As cannabis goes mainstream, Cannalysis looks to standardize the testing process

Steven Loeb · September 24, 2019 · Short URL:

The company raised a $22M funding round from CanLab last week

It wasn't that long ago that cannabis was still considered outside the mainstream, but a lot has changed in just the last 10 years or so. Now it's a market that's expected to be worth over $45 billion by 2026, as the percentage of people who want it to be legalized has nearly doubled, while the percentage of people who want it to remain illegal has been cut in half.

Yet, while the acceptance of cannabis is growing, that doesn't mean that it's going to be smooth sailing from here on out; the cannabis testing space, for example, has seen at least two labs be shut down in just the last past year for falsifying reports. First there was one in Sacramento in December of 2018, and then another one in Michigan just last month. 

Part of the problem that led to those shutdowns, according to Tyler Autera, co-founder and COO of cannabis testing lab Cannalysis, is that "there is no standard for cannabis testing." The mission of Cannalysis is to be the lab that creates that standard.

"Our mission is to legitimize the cannabis industry by setting a high bar for scientific integrity, and we're delivering on that through the combination of software, robotics, data-automation and validated scientific methods. We’re providing the supply chain, which includes cultivators, manufacturers, retailers, and distributors, with a seamless testing experience that’s backed by science that they can trust," said Autera.

"Between our people, our science, technology, and robotics, we have a robust, customer-centric production lab where data is accurate and turn around times are quick and predictable."

The Cannalysis solution

Founded in 2015, Cannalysis uses a robot to automate the analytical preparation of samples for both potency and chemical residue tests. The robot, which is comprised of several components and stations that have all been custom-designed and configured for cannabis analysis, starts with the weighed out portion of a sample to be analyzed and proceeds to add all reagents, including internal standards. It then conducts extraction, agitation, filter/clean-up, dilution, miniaturization, plating, and mapping of the samples.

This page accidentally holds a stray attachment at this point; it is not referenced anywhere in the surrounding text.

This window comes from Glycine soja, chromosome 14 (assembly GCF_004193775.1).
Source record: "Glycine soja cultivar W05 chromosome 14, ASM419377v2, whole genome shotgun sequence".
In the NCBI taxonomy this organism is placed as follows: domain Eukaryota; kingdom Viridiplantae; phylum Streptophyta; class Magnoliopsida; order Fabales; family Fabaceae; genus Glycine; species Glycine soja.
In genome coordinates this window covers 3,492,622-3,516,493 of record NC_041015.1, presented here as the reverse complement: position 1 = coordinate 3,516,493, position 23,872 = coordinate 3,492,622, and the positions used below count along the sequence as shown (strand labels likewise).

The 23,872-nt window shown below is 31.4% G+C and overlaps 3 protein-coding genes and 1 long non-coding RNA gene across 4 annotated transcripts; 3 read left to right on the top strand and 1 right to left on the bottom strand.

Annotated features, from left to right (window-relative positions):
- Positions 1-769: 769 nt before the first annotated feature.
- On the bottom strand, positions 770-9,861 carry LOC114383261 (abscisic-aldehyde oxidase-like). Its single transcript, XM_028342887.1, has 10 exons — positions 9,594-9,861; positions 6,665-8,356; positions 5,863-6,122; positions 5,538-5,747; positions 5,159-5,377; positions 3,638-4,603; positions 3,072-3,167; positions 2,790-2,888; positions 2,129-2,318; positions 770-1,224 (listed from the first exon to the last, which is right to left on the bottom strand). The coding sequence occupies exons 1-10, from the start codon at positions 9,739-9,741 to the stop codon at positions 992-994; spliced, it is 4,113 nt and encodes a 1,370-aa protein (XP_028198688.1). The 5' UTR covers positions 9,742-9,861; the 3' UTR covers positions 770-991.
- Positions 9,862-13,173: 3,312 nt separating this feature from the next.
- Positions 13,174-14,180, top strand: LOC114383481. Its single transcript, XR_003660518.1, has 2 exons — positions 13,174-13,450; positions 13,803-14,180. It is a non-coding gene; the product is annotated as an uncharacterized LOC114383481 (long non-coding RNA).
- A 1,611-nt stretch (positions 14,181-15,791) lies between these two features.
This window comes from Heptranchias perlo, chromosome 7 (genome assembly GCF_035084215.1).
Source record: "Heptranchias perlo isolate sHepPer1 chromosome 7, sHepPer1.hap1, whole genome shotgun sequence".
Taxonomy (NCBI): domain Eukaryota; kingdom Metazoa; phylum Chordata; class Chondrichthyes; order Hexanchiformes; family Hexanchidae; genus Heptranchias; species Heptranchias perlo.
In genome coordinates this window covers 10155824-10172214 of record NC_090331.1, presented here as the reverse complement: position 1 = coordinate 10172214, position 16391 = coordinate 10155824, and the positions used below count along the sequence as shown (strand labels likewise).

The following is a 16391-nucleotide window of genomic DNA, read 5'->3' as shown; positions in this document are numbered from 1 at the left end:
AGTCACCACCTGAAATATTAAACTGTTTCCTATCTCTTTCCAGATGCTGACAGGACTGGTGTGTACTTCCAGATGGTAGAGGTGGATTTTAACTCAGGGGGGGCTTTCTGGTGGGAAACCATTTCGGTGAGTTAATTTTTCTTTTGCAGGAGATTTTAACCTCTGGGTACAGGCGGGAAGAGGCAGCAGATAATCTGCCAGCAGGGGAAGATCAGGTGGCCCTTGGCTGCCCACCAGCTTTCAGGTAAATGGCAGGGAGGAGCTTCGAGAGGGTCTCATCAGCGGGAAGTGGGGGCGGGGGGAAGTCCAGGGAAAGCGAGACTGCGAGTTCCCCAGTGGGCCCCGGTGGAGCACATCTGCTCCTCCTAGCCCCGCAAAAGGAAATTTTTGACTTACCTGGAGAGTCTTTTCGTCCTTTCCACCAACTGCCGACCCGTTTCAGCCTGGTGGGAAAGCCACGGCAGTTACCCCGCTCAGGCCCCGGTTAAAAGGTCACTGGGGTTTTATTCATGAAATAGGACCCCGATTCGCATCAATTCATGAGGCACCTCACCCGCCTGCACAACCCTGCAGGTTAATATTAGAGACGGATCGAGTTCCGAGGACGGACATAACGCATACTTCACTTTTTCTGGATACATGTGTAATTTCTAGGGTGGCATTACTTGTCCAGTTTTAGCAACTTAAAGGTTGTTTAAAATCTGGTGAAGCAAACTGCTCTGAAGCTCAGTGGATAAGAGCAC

Cannalysis' bot can prep 96 samples for three separate tests simultaneously, for a total of 288 tests, in under two hours, whereas that process normally takes two separate people between three to four hours to complete.

The company currently has several hundred active customers, typically distributors, manufacturers, and cultivators, who most often use its solution for regulatory compliance testing at distribution.

"Under CA state cannabis regulations, each batch of cannabis product must be tested by a third-party laboratory before it can be released from the distributor to the retail store. This ensures that each batch of product sitting on legal retail shelves is safe to consume," Autera explained.

In addition, Cannalysis also provides R&D testing services to cultivators and manufacturers who are looking to gain insight into things like product formulations, sourced raw materials and in-process.

New funding

Last week, the company announced that it raised $22 million in funding capital from CanLab, giving it a total of $23.6 million following a seed round in 2017 led that was by Casa Verde Capital.